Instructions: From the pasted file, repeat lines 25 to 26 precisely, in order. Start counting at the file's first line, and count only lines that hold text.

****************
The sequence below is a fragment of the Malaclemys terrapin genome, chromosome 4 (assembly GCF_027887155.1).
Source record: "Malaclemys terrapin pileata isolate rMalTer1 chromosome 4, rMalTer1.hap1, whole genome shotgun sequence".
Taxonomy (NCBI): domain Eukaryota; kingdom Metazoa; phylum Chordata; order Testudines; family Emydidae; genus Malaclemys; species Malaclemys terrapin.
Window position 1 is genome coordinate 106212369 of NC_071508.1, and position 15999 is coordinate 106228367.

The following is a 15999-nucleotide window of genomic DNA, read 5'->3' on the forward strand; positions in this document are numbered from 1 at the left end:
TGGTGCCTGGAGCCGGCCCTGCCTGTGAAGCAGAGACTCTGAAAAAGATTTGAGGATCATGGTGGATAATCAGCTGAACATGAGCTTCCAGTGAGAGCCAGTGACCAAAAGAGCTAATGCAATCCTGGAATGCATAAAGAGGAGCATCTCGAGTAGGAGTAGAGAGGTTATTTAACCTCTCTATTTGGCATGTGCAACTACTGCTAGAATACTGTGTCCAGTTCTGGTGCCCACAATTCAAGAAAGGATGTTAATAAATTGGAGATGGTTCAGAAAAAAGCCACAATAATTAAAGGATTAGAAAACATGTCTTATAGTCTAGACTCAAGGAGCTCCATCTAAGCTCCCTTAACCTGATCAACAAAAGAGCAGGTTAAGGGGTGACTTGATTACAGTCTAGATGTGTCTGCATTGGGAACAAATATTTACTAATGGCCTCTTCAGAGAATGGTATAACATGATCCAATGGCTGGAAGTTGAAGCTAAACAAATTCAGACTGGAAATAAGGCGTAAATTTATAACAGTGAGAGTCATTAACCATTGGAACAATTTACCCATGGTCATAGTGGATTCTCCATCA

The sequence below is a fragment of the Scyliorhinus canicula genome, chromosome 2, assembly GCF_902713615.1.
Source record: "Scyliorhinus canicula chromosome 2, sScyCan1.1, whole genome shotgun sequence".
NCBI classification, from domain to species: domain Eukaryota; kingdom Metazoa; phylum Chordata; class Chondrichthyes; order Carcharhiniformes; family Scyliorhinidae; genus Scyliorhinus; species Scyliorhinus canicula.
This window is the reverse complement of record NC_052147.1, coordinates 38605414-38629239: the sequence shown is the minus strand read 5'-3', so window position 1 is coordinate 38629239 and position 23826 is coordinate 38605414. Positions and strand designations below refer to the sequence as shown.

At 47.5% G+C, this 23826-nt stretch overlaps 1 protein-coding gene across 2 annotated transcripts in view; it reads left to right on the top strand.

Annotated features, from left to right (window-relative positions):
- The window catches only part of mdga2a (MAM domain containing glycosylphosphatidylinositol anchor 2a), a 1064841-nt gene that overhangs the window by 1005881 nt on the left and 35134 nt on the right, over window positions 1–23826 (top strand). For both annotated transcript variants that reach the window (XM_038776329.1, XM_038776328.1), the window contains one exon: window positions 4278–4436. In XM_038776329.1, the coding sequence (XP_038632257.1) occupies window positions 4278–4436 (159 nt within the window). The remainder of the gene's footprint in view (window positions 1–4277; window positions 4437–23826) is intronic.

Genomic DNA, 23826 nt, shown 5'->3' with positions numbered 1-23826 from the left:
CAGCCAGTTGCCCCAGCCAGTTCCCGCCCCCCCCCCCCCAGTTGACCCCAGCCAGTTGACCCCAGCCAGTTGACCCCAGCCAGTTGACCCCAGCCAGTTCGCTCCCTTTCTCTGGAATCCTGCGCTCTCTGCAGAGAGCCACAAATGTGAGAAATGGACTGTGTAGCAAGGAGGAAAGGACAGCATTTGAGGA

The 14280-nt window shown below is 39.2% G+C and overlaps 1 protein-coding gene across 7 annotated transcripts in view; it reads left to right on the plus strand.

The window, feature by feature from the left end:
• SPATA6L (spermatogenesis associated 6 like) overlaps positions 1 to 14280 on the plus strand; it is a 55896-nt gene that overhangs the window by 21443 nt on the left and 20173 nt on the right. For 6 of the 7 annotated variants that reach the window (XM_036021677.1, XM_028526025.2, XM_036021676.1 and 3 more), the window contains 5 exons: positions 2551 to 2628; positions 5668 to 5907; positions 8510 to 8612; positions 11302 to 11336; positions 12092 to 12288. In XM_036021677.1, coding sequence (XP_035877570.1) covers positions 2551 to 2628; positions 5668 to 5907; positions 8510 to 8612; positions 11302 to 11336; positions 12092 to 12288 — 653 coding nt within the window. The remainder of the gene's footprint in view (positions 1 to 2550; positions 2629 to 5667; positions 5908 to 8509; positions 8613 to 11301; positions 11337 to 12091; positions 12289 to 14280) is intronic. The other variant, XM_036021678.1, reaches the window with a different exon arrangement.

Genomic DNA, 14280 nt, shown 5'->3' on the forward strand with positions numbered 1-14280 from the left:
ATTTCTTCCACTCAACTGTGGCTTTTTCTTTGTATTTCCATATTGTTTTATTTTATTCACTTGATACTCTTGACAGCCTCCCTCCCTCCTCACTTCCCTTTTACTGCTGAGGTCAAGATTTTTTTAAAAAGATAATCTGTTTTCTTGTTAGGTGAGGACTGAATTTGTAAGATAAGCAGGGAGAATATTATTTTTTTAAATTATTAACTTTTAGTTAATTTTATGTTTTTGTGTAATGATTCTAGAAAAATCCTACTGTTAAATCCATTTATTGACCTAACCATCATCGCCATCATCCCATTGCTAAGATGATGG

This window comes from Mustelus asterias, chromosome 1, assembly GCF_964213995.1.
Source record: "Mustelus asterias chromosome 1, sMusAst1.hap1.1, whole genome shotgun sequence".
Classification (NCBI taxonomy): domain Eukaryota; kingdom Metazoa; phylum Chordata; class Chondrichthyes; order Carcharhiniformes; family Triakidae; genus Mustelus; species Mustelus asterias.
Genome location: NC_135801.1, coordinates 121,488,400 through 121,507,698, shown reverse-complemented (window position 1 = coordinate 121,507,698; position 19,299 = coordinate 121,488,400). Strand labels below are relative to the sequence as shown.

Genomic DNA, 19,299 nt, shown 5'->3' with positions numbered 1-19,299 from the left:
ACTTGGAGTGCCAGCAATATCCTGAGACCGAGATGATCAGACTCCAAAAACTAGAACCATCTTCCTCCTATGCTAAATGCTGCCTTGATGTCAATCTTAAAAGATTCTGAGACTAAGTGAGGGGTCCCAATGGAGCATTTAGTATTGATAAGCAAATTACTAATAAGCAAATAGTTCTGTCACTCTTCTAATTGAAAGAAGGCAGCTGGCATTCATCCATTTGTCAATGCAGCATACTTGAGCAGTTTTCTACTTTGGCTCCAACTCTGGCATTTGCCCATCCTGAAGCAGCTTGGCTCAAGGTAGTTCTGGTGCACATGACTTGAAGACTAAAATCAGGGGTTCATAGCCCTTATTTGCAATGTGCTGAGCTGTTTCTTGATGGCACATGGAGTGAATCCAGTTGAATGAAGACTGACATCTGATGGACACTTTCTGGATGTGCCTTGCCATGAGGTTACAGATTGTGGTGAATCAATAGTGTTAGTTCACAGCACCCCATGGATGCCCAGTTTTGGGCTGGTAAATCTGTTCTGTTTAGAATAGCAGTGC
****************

Genomic DNA, 19,299 nt, shown 5'->3' with positions numbered 1-19,299 from the left:
ACTTGGAGTGCCAGCAATATCCTGAGACCGAGATGATCAGACTCCAAAAACTAGAACCATCTTCCTCCTATGCTAAATGCTGCCTTGATGTCAATCTTAAAAGATTCTGAGACTAAGTGAGGGGTCCCAATGGAGCATTTAGTATTGATAAGCAAATTACTAATAAGCAAATAGTTCTGTCACTCTTCTAATTGAAAGAAGGCAGCTGGCATTCATCCATTTGTCAATGCAGCATACTTGAGCAGTTTTCTACTTTGGCTCCAACTCTGGCATTTGCCCATCCTGAAGCAGCTTGGCTCAAGGTAGTTCTGGTGCACATGACTTGAAGACTAAAATCAGGGGTTCATAGCCCTTATTTGCAATGTGCTGAGCTGTTTCTTGATGGCACATGGAGTGAATCCAGTTGAATGAAGACTGACATCTGATGGACACTTTCTGGATGTGCCTTGCCATGAGGTTACAGATTGTGGTGAATCAATAGTGTTAGTTCACAGCACCCCATGGATGCCCAGTTTTGGGCTGGTAAATCTGTTCTGTTTAGAATAGCAGTGC